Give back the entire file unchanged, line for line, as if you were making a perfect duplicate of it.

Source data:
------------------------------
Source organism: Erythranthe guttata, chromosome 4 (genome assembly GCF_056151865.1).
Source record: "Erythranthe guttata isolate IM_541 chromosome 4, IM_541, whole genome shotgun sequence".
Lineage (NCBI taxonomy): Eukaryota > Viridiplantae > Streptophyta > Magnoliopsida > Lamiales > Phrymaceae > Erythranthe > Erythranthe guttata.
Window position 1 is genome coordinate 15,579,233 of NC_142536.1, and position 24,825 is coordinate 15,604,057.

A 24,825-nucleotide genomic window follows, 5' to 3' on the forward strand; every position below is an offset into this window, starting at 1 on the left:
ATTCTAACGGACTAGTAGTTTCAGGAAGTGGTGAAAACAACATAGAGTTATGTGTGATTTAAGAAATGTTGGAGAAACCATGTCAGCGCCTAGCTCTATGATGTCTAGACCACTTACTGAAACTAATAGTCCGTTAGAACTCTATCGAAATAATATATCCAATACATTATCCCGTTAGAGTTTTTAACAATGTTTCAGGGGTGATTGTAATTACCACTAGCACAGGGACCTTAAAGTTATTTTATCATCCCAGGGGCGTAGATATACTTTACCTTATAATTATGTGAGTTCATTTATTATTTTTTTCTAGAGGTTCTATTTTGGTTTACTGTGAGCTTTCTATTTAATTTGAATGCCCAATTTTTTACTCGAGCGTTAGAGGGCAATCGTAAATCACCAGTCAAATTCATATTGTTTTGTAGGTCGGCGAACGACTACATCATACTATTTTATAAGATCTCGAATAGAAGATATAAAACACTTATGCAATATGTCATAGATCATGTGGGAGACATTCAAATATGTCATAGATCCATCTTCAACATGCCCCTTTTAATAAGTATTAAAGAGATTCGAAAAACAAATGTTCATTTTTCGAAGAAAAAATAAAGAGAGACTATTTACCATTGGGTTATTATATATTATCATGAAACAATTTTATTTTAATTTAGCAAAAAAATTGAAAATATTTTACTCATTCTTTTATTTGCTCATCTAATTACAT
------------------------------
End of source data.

Source organism: Erythranthe guttata, chromosome 4 (genome assembly GCF_056151865.1).
Source record: "Erythranthe guttata isolate IM_541 chromosome 4, IM_541, whole genome shotgun sequence".
Lineage (NCBI taxonomy): Eukaryota > Viridiplantae > Streptophyta > Magnoliopsida > Lamiales > Phrymaceae > Erythranthe > Erythranthe guttata.
Window position 1 is genome coordinate 15,579,233 of NC_142536.1, and position 24,825 is coordinate 15,604,057.

A 24,825-nucleotide genomic window follows, 5' to 3' on the forward strand; every position below is an offset into this window, starting at 1 on the left:
ATTCTAACGGACTAGTAGTTTCAGGAAGTGGTGAAAACAACATAGAGTTATGTGTGATTTAAGAAATGTTGGAGAAACCATGTCAGCGCCTAGCTCTATGATGTCTAGACCACTTACTGAAACTAATAGTCCGTTAGAACTCTATCGAAATAATATATCCAATACATTATCCCGTTAGAGTTTTTAACAATGTTTCAGGGGTGATTGTAATTACCACTAGCACAGGGACCTTAAAGTTATTTTATCATCCCAGGGGCGTAGATATACTTTACCTTATAATTATGTGAGTTCATTTATTATTTTTTTCTAGAGGTTCTATTTTGGTTTACTGTGAGCTTTCTATTTAATTTGAATGCCCAATTTTTTACTCGAGCGTTAGAGGGCAATCGTAAATCACCAGTCAAATTCATATTGTTTTGTAGGTCGGCGAACGACTACATCATACTATTTTATAAGATCTCGAATAGAAGATATAAAACACTTATGCAATATGTCATAGATCATGTGGGAGACATTCAAATATGTCATAGATCCATCTTCAACATGCCCCTTTTAATAAGTATTAAAGAGATTCGAAAAACAAATGTTCATTTTTCGAAGAAAAAATAAAGAGAGACTATTTACCATTGGGTTATTATATATTATCATGAAACAATTTTATTTTAATTTAGCAAAAAAATTGAAAATATTTTACTCATTCTTTTATTTGCTCATCTAATTACAT